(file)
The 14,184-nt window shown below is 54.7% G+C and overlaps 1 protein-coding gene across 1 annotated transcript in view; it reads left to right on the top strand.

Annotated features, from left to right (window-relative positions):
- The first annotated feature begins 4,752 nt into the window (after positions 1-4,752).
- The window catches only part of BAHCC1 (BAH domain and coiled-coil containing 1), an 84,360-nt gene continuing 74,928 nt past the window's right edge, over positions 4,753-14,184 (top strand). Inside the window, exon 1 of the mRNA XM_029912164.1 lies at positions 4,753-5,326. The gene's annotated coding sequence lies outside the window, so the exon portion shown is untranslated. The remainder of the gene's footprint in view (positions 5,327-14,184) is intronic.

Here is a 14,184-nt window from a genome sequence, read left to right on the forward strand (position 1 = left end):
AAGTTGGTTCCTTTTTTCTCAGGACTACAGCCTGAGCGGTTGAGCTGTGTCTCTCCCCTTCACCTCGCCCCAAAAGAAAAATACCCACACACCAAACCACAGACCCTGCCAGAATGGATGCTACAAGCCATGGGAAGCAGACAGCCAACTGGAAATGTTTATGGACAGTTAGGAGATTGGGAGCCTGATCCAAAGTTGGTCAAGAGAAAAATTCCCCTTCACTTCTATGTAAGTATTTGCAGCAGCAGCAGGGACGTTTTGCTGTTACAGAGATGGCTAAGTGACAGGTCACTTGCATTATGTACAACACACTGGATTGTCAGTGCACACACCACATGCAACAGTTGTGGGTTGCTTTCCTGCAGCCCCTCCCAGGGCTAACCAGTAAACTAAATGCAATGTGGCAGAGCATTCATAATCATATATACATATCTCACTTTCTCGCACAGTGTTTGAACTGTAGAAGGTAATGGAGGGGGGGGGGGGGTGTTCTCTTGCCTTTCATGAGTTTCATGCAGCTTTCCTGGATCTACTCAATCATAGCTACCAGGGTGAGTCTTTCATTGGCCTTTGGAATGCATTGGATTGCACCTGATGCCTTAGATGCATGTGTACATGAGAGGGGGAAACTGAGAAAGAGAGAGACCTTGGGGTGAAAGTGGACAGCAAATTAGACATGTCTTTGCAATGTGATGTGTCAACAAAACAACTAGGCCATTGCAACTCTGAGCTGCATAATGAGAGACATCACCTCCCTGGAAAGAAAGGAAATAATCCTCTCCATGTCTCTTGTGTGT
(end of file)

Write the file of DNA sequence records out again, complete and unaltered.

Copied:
The 14,184-nt window shown below is 54.7% G+C and overlaps 1 protein-coding gene across 1 annotated transcript in view; it reads left to right on the top strand.

Annotated features, from left to right (window-relative positions):
- The first annotated feature begins 4,752 nt into the window (after positions 1-4,752).
- The window catches only part of BAHCC1 (BAH domain and coiled-coil containing 1), an 84,360-nt gene continuing 74,928 nt past the window's right edge, over positions 4,753-14,184 (top strand). Inside the window, exon 1 of the mRNA XM_029912164.1 lies at positions 4,753-5,326. The gene's annotated coding sequence lies outside the window, so the exon portion shown is untranslated. The remainder of the gene's footprint in view (positions 5,327-14,184) is intronic.

Here is a 14,184-nt window from a genome sequence, read left to right on the forward strand (position 1 = left end):
AAGTTGGTTCCTTTTTTCTCAGGACTACAGCCTGAGCGGTTGAGCTGTGTCTCTCCCCTTCACCTCGCCCCAAAAGAAAAATACCCACACACCAAACCACAGACCCTGCCAGAATGGATGCTACAAGCCATGGGAAGCAGACAGCCAACTGGAAATGTTTATGGACAGTTAGGAGATTGGGAGCCTGATCCAAAGTTGGTCAAGAGAAAAATTCCCCTTCACTTCTATGTAAGTATTTGCAGCAGCAGCAGGGACGTTTTGCTGTTACAGAGATGGCTAAGTGACAGGTCACTTGCATTATGTACAACACACTGGATTGTCAGTGCACACACCACATGCAACAGTTGTGGGTTGCTTTCCTGCAGCCCCTCCCAGGGCTAACCAGTAAACTAAATGCAATGTGGCAGAGCATTCATAATCATATATACATATCTCACTTTCTCGCACAGTGTTTGAACTGTAGAAGGTAATGGAGGGGGGGGGGGGGTGTTCTCTTGCCTTTCATGAGTTTCATGCAGCTTTCCTGGATCTACTCAATCATAGCTACCAGGGTGAGTCTTTCATTGGCCTTTGGAATGCATTGGATTGCACCTGATGCCTTAGATGCATGTGTACATGAGAGGGGGAAACTGAGAAAGAGAGAGACCTTGGGGTGAAAGTGGACAGCAAATTAGACATGTCTTTGCAATGTGATGTGTCAACAAAACAACTAGGCCATTGCAACTCTGAGCTGCATAATGAGAGACATCACCTCCCTGGAAAGAAAGGAAATAATCCTCTCCATGTCTCTTGTGTGT